The new 911 Carrera 4S Cabriolet’s optional Dynamic Chassis Control, combining active dampers with a sport chassis setting, aid in the vehicle’s handling and road-going stability. The package is a nice addition to not only adapt it to changing road conditions, but it provides a stable yet smooth ride over long trips. It would not be too far fetched to claim the Porsche 911’s Dynamic Chassis Control and Porsche Active Suspension Management (PASM) is among the best in the business for a sports car currently on the market. Adding a dose of German touring to the equation, the new 991 design can easily carve up canyon roads but still leave the driver in good shape even after hours of intoxicating adventure behind the wheel of a luxurious yet sporty cabin. Inside of the new Porsche 911 Carrera 4S Cabriolet the optional 14-way Power Sport Seats up front wrap around you for ample lateral support but still comfy as to not add any unwanted firmness. Conversely, the rear seating situation is more of a novelty unless you would like to allow small children to partake of the drop-top excitement of the 911 C4S. The two rear seats would otherwise serve as additional storage as the front-end truck only gives you 4.4 cubic feet of storage.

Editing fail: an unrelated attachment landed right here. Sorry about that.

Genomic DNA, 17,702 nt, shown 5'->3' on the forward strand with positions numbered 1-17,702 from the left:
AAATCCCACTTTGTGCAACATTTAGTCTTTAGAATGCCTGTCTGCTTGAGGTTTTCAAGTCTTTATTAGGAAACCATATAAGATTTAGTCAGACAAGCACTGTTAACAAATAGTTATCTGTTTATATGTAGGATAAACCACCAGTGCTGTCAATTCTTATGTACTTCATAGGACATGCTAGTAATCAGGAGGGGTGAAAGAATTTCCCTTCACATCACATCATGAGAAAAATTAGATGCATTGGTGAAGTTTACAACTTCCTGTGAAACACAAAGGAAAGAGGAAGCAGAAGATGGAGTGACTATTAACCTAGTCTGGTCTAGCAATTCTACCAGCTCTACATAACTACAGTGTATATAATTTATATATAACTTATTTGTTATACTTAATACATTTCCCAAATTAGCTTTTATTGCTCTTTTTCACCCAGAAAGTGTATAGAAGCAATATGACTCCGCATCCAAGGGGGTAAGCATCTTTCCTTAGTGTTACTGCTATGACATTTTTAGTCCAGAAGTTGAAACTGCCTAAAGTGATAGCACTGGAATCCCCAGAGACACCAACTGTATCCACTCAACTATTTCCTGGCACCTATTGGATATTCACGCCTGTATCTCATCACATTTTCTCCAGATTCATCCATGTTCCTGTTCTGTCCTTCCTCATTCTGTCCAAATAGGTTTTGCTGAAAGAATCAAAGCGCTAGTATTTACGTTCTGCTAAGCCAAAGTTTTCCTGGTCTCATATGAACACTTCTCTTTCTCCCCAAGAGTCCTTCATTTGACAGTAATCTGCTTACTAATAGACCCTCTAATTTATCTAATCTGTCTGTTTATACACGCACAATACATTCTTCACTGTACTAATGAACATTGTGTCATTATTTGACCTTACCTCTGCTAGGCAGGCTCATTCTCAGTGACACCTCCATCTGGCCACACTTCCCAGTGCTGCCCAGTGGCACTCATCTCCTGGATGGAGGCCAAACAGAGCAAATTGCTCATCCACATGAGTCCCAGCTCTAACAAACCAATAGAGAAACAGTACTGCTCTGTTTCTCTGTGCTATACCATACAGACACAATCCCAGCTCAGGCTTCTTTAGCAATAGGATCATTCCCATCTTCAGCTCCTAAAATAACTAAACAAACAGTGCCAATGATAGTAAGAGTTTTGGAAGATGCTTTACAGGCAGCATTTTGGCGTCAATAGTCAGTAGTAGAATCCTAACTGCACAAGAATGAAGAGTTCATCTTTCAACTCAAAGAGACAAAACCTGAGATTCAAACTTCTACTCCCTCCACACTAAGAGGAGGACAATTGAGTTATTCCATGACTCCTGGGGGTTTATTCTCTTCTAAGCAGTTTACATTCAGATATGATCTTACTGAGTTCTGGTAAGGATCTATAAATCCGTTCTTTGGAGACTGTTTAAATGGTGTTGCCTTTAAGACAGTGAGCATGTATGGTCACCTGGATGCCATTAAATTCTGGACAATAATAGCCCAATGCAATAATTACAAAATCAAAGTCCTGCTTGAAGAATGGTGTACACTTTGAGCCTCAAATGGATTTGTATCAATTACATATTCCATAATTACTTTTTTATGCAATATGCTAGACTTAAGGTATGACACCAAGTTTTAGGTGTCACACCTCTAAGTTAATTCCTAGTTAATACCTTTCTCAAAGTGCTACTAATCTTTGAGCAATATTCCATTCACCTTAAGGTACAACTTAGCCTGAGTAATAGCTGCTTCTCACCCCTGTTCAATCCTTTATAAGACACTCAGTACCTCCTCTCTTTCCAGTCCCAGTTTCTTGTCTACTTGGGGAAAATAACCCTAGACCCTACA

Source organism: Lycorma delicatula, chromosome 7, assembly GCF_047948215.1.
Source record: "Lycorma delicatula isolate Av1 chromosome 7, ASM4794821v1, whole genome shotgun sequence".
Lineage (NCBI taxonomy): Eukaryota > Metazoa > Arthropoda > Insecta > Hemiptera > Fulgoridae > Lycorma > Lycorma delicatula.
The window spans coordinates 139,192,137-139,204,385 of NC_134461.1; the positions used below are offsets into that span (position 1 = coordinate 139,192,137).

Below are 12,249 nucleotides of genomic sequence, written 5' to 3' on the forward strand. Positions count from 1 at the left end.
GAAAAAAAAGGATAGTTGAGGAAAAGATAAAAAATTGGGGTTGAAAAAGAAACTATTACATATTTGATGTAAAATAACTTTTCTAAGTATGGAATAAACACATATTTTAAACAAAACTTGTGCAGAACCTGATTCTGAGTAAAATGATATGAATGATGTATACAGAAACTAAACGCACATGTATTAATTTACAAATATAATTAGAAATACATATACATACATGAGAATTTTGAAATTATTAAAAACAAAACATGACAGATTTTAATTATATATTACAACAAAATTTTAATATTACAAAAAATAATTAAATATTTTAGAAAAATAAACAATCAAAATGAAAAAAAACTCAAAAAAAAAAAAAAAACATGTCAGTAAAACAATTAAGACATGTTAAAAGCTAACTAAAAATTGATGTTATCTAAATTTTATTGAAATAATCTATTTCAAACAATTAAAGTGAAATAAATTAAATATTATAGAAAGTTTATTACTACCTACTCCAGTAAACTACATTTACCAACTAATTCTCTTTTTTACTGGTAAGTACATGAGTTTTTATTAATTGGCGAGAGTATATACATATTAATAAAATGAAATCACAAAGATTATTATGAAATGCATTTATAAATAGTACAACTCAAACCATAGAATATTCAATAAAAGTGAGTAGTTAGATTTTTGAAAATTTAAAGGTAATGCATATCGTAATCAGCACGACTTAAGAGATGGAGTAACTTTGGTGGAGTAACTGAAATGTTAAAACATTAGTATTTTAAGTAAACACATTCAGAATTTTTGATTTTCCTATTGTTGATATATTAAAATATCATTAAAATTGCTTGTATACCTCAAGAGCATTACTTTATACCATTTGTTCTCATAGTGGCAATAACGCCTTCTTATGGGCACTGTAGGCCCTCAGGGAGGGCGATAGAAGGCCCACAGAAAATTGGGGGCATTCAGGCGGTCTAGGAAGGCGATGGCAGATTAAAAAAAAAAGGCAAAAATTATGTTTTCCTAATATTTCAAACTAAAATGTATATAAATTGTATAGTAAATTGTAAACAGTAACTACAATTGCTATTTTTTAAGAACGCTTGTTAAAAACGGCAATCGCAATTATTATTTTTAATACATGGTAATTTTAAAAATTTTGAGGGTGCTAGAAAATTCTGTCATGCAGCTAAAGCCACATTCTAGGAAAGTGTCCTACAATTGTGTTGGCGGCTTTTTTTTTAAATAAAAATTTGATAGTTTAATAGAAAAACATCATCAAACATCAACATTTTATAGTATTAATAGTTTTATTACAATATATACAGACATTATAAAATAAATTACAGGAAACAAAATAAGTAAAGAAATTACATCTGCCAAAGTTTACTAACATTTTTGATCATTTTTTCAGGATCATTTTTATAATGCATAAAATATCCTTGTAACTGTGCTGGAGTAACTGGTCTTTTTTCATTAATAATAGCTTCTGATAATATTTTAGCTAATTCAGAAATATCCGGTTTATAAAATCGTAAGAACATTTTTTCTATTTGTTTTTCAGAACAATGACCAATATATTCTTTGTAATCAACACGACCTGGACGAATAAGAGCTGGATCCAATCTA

Controls and access to them can be a guessing game for some not inclined to modern-day Porsche vehicles, as the new 911 uses some of the console layout cues taken from the Panamera. Still, the dashboard remains to pay homage to its roots but with a forward look to the future using advanced tech. The 200 mph speedometer to the left of the central-focused RPM gauge and then having the multifunction color LCD screen to the right of it places the prioritized information at the forefront. The two far-left and far-right pods in the gauge cluster relay analog fuel, coolant temp, oil pressure and oil temp. Everything is where it should be, no qualms here.